The Irish paper, the Saunders Newsletter (5 October 1853) reported Isaia’s address to the congregation of the Zion Chapel, Kings Inns Street, Dublin describing him as having “a countenance and air [that] were very pleasing” being descended from the “blood of the aristocracy of the land from which he had come” averring that his speech equally demonstrated “that he possessed aristocracy of mind as well as of blood.”

For his Irish tour, Isaia combined Rarotongan humour with a dose of Irish blarney – 

 “This is a very small assembly (laughter). I have not seen so small a one since my arrival in England or Ireland. The assemblies [I have] been in the habit of seeing are very numerous, the houses … very full.  What should he tell them, for he was desirous of keeping most of what he had to say for a large meeting on the following evening……He had been very much pleased by all he saw in England, but that week he had been more pleased by coming over to this country [Ireland]. Everything around him – the mountains and the sea –  very much reminded him of Rarotonga ….he had made an exclamation to that effect on ascending the hill of Killiney [Dublin Bay] a few days ago…..”

In Dublin, Isaia attended the 1853 Great Industrial Exhibition, describing it as “the most wondrous thing that he had seen.” He reported that “one very wonderful thing he had seen in London was men and women whose breasts heaved and whose eyes were full of tears, he thought them living creatures, but on touching them was surprised to find that they were things made.” These were mechanical automatons then enjoying popularity in Europe. “If they had been seen at Rarotonga thirty years ago, they would have been worshipped as gods,” Isaia told his Irish audience (Saunders Newsletter, 5 October 1853).

The London Missionary Society Museum in Blomfield Road, London at the time of Isaia’s visit, showing the large Rarotongan staff god Tangaroa (centre, inverted), said to be “twelve feet high, which was brought home by Rev. John Williams, in the ‘Camden’ from Rarotonga”– The Juvenile Missionary Magazine, September,1847 [endpiece]; (text page 195 – 196).

According to Isaia, he “never saw an idol till he saw the idol of his forefathers in the Museum of the London Missionary Society in London.” “That idol was 14 feet high and was the idol of his own grandfather [Tinomana ariki] of which he had heard much; the sight of it affected him to tears, and he expressed deep compassion for the people of his native land” (Saunders Newsletter 5 October 1853). According to Isaia the idol [Tangaroa] “is a great big fellow and when I saw him I was greatly astonished and climbed up and broke off a piece of his nose to take to Rarotonga, and I asked Dr. Tidman to let me take him back to Rarotonga, to show the young people the queer things their fathers worshipped but he said ‘No, let you do that” (Gordon, 1863; 237).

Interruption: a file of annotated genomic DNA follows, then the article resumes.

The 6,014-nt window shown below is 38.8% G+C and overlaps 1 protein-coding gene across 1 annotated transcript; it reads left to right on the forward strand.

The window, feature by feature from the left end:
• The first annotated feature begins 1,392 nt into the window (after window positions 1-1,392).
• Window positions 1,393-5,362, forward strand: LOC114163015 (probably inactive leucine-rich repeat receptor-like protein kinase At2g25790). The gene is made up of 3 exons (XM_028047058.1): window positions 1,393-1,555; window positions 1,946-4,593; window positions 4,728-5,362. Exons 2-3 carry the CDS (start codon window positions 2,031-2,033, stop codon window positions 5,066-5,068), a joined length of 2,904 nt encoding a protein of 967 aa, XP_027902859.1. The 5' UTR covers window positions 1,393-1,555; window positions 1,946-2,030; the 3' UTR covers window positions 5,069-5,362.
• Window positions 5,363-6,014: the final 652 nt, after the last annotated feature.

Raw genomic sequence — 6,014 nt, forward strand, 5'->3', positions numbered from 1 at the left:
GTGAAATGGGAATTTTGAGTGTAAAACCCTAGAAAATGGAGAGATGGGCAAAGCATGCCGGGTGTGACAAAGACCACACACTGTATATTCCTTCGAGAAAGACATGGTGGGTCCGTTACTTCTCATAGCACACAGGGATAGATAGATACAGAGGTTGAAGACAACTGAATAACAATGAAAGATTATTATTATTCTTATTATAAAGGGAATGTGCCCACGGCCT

On 22 July 1856, Isaia set off on the journey home to Rarotonga on the missionary ship “John Williams”. Given the continuing poor state of Mrs. Gill’s health, Rev. William Gill reluctantly resigned from the LMS, taking up a position as rector of the Ebenezer Chapel in Woolwich, London, August 1856.

Isaia’s voyage home was not uneventful. He rescued the ship’s steward, John Sands, after he threw himself from the ship’s deck in an attempted suicide. Sands, who had worked on the mission ship for 20 years, was successful in his second attempt, with Isaia taking over his job as steward for the remainder of the voyage (The Missionary Magazine and Chronicle, Vols 19 – 20; 259 – 260). On 1st October they reached Table Bay, South Africa then headed for Hobart, passing an iceberg on 16 October and a gale on 19th October during which the bowsprit broke. As the bowsprit was the key of all three masts on the “John Williams”, all three masts were in jeopardy. On 6 November another gale washed away one of their boats.

Reaching Mangaia on the final leg of his journey home, “he returned to claim his bride” having “been bethrothed previously to his departure from Rarotonga.” (Wild Flowers; page 36].  His ‘bethrothed’ was Louisa Agostini, daughter of Joseph Agostini, and of Ua’a, the daughter of Mura’ai, the pava or district chief of Keia, Mangaia.  Isaia and Louisa were married on the morning of the 6th April [1857].  Rev. George M. Gordon records – “He married a half-caste – her father [Joseph Agostini] being a [Corsican] Frenchman and very reluctant to part with his daughter. Isaia did not get his consent till the barque was about to sail. He said he never met with so stubborn a Frenchman. The nuptial scene was quite exciting. Many flocked to the marriage [on Mangaia]. …After the marriage Mr. [George] Gill [the resident missionary] called upon the bride’s father. He [the trader Agostini] appeared much pleased with our visit. He presented his daughter with $150, and gave her some boxes of clothing….When Isaia and his bride came off [to the ship] Mr Turpie [captain of the “John Williams”], the first mate, assembling the sailors, gave them three cheers” (Gordon, 1863; 252).